The local hip-hop collective's seven-night Blowout VII marathon became the stuff of legend by the time it hit First Ave's main room.
It was the little signs and small gestures that captured just how big the Doomtree Blowout became over the weekend at First Avenue. Things like the ring of scalpers outside cashing in. The profusion of tweets arranging pre-show meet-ups. The Blowout VII T-shirts made special for club staff. The Blowout VII T-shirts bought by fans a few nights earlier that already looked worn.
Maybe the biggest little thing of all was the smirk on each of the performer's faces -- the kind of sly, cool-kid glow that didn't give away too much excitement, but also didn't hide the pride bursting inside. As it absolutely should have been.
The breathless end to an exhausting, weeklong marathon of gigs, Friday's and Saturday's sold-out Doomtree concerts settled two debates about the seven-member Doomtree hip-hop collective: The group is still better together than it is apart, despite all the members' prospering solo careers; and in the way that Doomtree's indie-rap forbearers Atmosphere dominated the '00s, these old skater-punk high-school pals from Hopkins are taking over in the '10s.
Where 2010's Blowout concerts drew fanatical crowds despite a historic snowstorm, this year's were all clear skies outside but a true flurry inside. On Friday, the group performed for 2 1/2 hours nonstop -- 40 songs, at least 30 of which had fans hollering out lyricism, including plenty off the new all-crew album, "No Kings."
The performance was so seamless and relentless that Doomtree's most orderly member, Dessa, nearly missed one of her moments in the spotlight. "When this song started, I was halfway to the bathroom," she admitted after knocking out "The Bullpen" late in the show. "I have never moved so fast in my life."
The set kicked off the same way as "No Kings," with the stalker-tempoed "No Way" giving way to the electronic-frazzled "Bolt Cutter," followed by the shout fest "Bangarang." From there, the group divvied up the new material between five-song segments showcasing each of the rappers' other work.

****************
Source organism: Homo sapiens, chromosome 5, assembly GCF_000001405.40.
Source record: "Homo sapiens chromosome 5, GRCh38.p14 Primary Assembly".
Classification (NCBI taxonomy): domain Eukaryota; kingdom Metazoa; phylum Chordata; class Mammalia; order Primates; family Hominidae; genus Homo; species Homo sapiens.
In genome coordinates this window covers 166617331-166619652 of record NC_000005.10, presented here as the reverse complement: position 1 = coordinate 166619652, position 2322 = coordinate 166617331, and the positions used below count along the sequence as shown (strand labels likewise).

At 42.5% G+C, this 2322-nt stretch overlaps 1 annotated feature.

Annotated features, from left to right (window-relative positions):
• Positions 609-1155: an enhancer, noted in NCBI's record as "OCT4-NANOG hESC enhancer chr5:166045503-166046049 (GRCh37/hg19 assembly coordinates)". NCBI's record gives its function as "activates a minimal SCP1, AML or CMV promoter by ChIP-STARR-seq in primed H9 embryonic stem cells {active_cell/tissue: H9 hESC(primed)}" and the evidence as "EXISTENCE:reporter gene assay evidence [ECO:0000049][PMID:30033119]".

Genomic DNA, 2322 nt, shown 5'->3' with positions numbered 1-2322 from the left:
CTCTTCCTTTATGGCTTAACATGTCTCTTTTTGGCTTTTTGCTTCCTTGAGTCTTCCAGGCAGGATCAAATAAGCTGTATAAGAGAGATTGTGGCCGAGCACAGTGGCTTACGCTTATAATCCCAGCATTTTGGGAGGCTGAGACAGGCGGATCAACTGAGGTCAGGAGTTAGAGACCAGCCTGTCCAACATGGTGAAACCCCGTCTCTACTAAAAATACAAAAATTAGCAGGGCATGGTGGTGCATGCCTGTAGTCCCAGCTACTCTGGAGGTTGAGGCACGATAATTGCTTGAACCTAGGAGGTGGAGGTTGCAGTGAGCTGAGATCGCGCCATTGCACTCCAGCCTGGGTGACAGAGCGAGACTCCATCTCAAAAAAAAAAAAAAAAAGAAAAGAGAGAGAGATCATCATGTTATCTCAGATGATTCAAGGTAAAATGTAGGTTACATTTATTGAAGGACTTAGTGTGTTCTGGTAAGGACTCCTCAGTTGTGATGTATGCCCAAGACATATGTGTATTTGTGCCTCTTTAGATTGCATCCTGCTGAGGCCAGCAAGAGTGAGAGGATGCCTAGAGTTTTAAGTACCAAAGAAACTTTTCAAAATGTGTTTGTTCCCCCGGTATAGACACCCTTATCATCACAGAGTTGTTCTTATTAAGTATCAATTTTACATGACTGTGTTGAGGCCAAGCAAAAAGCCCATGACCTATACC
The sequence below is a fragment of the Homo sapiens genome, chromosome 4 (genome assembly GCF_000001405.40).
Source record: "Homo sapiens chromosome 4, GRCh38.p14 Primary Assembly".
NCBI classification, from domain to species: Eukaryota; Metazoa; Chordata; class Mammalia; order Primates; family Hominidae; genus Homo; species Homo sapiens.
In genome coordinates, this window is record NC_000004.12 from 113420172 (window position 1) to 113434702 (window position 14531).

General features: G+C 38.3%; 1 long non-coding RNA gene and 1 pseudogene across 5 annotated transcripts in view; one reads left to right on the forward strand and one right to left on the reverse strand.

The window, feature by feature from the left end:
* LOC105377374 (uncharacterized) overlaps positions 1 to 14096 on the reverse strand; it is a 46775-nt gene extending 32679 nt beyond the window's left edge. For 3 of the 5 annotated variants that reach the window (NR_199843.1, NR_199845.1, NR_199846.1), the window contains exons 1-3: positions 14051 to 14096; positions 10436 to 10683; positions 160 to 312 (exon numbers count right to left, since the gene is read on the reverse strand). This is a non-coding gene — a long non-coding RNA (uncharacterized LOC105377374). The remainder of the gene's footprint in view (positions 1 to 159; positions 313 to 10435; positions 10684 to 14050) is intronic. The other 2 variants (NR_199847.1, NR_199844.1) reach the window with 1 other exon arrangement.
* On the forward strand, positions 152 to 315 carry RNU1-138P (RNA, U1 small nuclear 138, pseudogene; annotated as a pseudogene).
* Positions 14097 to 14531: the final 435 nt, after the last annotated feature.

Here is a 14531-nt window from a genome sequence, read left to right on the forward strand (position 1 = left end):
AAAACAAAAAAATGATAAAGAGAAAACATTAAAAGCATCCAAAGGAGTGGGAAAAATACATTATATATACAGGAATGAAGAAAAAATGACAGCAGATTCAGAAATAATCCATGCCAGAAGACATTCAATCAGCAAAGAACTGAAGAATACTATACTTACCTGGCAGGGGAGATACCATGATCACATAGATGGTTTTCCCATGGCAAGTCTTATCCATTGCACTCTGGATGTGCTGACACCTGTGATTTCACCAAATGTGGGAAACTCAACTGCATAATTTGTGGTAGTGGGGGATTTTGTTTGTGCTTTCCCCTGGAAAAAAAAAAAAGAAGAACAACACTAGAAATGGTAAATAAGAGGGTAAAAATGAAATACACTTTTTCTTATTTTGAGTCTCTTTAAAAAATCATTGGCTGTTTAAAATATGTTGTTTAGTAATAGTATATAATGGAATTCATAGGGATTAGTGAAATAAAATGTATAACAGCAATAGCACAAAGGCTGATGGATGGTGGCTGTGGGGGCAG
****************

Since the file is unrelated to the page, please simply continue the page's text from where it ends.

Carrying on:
Doomtree's original breakout star, P.O.S., remained a crowd favorite Friday and arguably struck the emotional epicenter late in the set with his anthemic hit "Purexed." However, Blowout VII was a true group effort.
Each Doomtree MC had at least one crowning moment when you'd swear he or she was the best of the bunch. For Sims, whose February release "Bad Time Zoo" made him this year's breakout member, the crowd lit up and leaped around during "Burn It Down." For Cecil Otter, who also had a good year with his Wugazi mash-up record, the wicked lyrical gem "Little Demon Girl" truly did burn. Dessa made men and women alike giddy with her neo-feminist opus "Dixon's Girl."
And then there was the hyper-howling Mike Mictlan, who seemingly peaked early on with a full-tilt "Game Over" but came back strong with "OMG!" Of all the members showing the wear and tear of the long week (P.O.S. and Sims had raspy voices), Mictlan most looked like he was about to keel over.
The Doomtree rappers all took solo turns earlier in the week, helming one night apiece in the neighboring 7th Street Entry with guests. Mictlan's show was madcap and hyperactive. Dessa's was tender and thought-provoking. P.O.S. thundered all night with MVP help from drummer Ben Ivascu, prompting a crowd chant to perform until 2 a.m. "You guys know we're doing this for a whole week, right?" the rapper retorted.
Pieced together, the lasting impression made by Blowout VII's seven nights might be that there's no weak link among Doomtree's seven members (also including the behind-the-scenes talents of producers/beatmakers Lazerbeak and Paper Tiger). Think about how unique a trait that is: Even the Traveling Wilburys had Jeff Lynne, and the Wu-Tang Clan has U-God.
See a Blowout set list at startribune.com/music.